Even if I negate my own argument that the statute of Pallivanaperumal is connected to the of Malankara Nazranis, a number of questions still prevail. Why do we have a statute with a pectoral cross? What sort of cross is it and why the statue is still archived without further examination? Why further excavations were not held in Neelamperoor? Why was the second excavated statute thrown in the nearby temple pond without proper evaluation or study? What were the other materials excavated?
If we accept the argument that Perumal was a converted Christian King, the two crosses on the statue remains a question. It is quite unusual for a king (who was converted to Christianity) to carry a pectoral and a staff cross without any royal insignia. If Pallivanavar was a King, then his statue must have at least one royal insignia. Another questionable thing is the headgear of the statute. It is a simple Dravidian headgear. Or did Perumal abandon his royal crown once he got converted to Christianity? According to researcher Jeevan Philip “There are many historical questions to be asked and assumptions to be tested on the basis of modern archaeological techniques, geological land formations, and myths”. The Buddhist monk /leader /ruler argument from conventional corners certainly need to be tested on the basis of scientific studies and modern techniques. Why would a Buddhist wear a cross (not a swastika or any form of crosses of Buddhism) attached with a chain of beads and holding a crosier with another Cross (this cross said to have been broken)? How many similar Buddhist Statues or statuettes are unearthed in any part of the Buddhist world?”
Why did the so-called last Perumal end up in Neelamperoor? Was he the only Perumal to end up in Neelamperoor? If so why? What was the possibility for a Royal King to convert to Christianity those days? Was he removed from the throne after his conversion or did he abdicate?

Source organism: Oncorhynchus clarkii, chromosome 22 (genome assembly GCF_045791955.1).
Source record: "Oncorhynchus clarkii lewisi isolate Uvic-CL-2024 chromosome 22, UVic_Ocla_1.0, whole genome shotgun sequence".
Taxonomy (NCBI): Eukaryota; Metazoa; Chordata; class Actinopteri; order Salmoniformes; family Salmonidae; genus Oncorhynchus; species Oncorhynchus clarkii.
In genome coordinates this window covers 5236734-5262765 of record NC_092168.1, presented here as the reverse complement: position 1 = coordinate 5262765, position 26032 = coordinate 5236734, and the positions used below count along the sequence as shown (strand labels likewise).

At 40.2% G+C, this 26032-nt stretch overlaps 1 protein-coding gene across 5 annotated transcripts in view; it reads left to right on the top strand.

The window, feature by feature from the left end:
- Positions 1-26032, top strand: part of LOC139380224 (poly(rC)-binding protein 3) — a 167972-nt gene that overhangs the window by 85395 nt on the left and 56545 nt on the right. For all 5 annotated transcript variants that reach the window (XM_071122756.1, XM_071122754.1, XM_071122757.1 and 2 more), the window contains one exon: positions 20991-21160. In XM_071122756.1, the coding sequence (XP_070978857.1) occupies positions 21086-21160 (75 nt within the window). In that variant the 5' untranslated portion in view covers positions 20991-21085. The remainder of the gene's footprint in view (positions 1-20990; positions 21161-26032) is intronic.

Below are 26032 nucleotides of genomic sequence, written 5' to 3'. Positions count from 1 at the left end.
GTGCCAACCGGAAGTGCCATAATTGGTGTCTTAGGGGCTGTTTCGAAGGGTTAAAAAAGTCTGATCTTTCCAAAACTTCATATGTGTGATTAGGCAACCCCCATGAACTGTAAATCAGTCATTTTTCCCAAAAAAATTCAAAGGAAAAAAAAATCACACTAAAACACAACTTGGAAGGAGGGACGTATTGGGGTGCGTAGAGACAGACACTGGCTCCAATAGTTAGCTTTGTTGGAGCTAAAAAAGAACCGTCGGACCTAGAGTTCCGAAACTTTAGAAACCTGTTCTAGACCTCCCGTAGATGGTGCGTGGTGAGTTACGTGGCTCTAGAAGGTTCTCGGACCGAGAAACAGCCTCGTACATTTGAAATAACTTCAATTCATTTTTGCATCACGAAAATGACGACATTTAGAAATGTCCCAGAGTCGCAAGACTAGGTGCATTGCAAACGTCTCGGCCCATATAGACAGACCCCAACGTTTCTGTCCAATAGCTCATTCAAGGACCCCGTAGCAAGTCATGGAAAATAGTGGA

There are a number of challenges surrounding Pallaibhanavar and his Neelamperoor statute. The most important challenge is the unavailability of the statute itself for examination and further studies. An objective study shall be conducted to determine the antiquity and other details of the statute. Another challenge is that, as per the current circumstances, an archeological excavation is almost impossible at Neelamperoor (considering the changing socio-political and religious scenario). A sense of communal belonging to the statute has developed among certain sections of the population. It seems that some of them fear that a communal rift between the Hindus and the Christians may take place if further examinations of the Pallivanavar Statute is to be initiated. Some others fear that a deep examination would expose the real antiquity and hidden realities about the indigenous Malankara Nasrani Church, which can also be a problem for the so-called established ‘Christian traditions’ in Malankara.
Ananthakuttan, B. (2013). Nelamperoor Padayani. 1st ed. Kottayam: Learners Book House.
Kerala Society Papers. (1997). 1st ed. Trivandrum: Kerala Gazettes.
Joseph, T., (1929). Malabar Christians and their Ancient Documents. 1st ed. Trivandrum: Unidentified.
Joseph, T. (1955). Six St. Thomases of South India. 1st ed. Chengannur: T. K. Joseph.
Sadasivan, S., (2000). A Social History of India. 1st ed. New Delhi: A. P.H. Publishing Corporation.
The Panoplist, Or, the Christian’s Armory, Volume 3. (2012). California: Ulan Press.
Rafi, P. (2018). Ora Pro Nobis. 2nd ed. Kochi: Pranatha Books.
Interview with Jeevan Philip.
Interview with the local communities in Neelamperoor.
Interview with Matuskhka Cincy Mariyama Thomas.